New Mexico Considers Greenhouse Gas Restrictions
A scheme to mandate a reduction of New Mexico’s greenhouse-gas emissions is being debated in a Santa Fe hearing room, with the state’s economic future at stake.
In December 2008, two green groups—New Energy Economy and the New Mexico Environmental Law Center—filed a petition with the state’s Environmental Improvement Board (EIB) to impose limits on greenhouse-gas emissions. The five-page petition targets coal and natural gas power plants and oil and gas facilities (including refineries, processing and treatment plants, and compressor stations) that emit over 25,000 metric tons of carbon dioxide (CO2) per year.
Under the plan, these facilities would have to reduce their greenhouse-gas emissions by 3 percent per year from 2010 levels. The program would get underway in 2012 and would remain in force until either the state or the federal government adopted a CO2 emissions-reduction scheme.
The hearings before the EIB began in August and are expected to continue intermittently into October. They feature expert witnesses from both sides, who are subject to cross-examinations by their opponents.
State in the Crosshairs
“It is imperative that New Mexico step forward and begin to regulate greenhouse gases,” testified Steve Michel, chief counsel for Western Resources Advocates’ energy program, on behalf of the petitioners. “Frankly, we must all act as fast as we can, as significantly as we can, everywhere we can, if we have any hope of solving this problem.”
EIB also held hearings in the eastern New Mexico city of Clovis, allowing local citizens to express their opinion on the proposed rules. Most of the citizens speaking up at the Clovis hearings opposed greenhouse gas restrictions.
“If man-made climate change actually exists, it is a global issue, not a local one,” said local farmer Thom Moore.
Moore worried that greenhouse restrictions will cause fuel and fertilizer prices to skyrocket, which will further damage an already struggling economy.
“I ask you to remember good intentions are only good for paving roads,” said Moore.
Circumventing the Legislature
The controversy in New Mexico was triggered in 2005 when Gov. Bill Richardson (D) called for the state to lower its greenhouse-gas emissions to 2000 levels by 2012, 10 percent below 2000 levels by 2020, and 75 percent below 2000 levels by 2050. With Congress refusing to impose a national cap-and-trade system, environmental activist groups are turning up the pressure on New Mexico to act on its own.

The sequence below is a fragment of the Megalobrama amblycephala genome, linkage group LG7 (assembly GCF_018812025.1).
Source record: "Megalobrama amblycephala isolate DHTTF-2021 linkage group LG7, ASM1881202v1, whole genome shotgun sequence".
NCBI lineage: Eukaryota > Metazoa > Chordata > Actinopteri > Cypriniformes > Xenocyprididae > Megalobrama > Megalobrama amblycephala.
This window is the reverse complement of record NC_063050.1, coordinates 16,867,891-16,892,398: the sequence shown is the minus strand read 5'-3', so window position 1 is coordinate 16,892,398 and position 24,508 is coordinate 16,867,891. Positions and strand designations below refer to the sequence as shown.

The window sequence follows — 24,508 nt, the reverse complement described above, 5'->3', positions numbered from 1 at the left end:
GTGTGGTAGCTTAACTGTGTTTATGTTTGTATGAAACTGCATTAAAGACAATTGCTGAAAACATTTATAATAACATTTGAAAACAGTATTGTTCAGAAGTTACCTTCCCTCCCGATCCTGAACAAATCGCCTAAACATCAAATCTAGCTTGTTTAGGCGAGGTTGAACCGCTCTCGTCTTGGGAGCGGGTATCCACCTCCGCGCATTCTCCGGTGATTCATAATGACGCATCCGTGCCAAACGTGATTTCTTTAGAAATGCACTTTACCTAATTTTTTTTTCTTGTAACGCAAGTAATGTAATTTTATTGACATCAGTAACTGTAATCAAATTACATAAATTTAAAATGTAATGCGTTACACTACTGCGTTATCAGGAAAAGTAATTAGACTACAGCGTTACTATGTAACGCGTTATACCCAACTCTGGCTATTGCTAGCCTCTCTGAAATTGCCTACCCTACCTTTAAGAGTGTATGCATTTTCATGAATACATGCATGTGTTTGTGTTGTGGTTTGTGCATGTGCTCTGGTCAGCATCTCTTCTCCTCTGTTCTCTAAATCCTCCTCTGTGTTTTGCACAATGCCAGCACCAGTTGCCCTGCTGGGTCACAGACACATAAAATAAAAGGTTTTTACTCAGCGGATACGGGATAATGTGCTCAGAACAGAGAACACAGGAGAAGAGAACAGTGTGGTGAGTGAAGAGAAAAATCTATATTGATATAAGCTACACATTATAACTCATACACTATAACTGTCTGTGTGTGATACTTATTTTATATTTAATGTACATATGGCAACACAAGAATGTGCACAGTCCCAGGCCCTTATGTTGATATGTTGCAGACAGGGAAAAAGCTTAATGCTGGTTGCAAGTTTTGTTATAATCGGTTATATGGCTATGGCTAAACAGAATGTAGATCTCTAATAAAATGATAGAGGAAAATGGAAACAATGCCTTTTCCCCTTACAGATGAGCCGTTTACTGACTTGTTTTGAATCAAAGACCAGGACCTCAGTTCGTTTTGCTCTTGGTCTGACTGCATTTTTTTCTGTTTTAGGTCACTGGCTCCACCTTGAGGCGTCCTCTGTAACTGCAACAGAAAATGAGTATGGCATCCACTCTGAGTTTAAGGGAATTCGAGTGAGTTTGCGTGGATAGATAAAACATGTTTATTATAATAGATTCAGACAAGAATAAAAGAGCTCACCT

State Sen. Clint Harden (R-Clovis) spoke up at the Clovis hearings, saying the state legislature had rejected greenhouse gas restrictions and EIB should not seek to circumvent the legislature’s decision.
‘A No-Win Policy’
“The underlying premise for going ahead with what is obviously a no-win policy for the state is that, by implementing the regulations, New Mexico will be setting an example for other jurisdictions in the United States and around the world to follow. But New Mexico accounts for less than 1 percent of U.S. greenhouse-gas emissions,” said Bill Balgord, a Ph.D. geochemist and president of Environment & Resources Technologies, Inc., a Wisconsin-based consulting firm.
“And does anyone seriously think that India and China will be paying attention to anything the state does?” Balgord said.
Balgord submitted expert testimony to the EIB on behalf of the Coalition of Arizona/New Mexico Counties for Stable Economic Growth, a group opposing the petition
‘Deeply Painful Economic Impact’
China emits more carbon dioxide emissions each year than any other nation on earth, and its emissions have been rising by approximately 10 percent per year. U.S. emissions, by contrast, have been declining since the year 2000. Even if the United States completely eliminated all of its greenhouse gas emissions today, the growth in Chinese emissions alone would negate the elimination of U.S. emissions within a decade.
India ranks third in greenhouse gas emissions, and its emissions are also rapidly increasing.
“Any greenhouse gas reductions by New Mexico, or even the United States as a whole, will have little if any impact on global greenhouse gas emissions and are absolutely pointless,” said Jay Lehr, science director for The Heartland Institute.
“The only significant impact will be a deeply painful economic impact on New Mexican energy consumers,” said Lehr.
Bonner R. Cohen, Ph. D. (firstname.lastname@example.org) is a senior fellow at the National Center for Public Policy Research.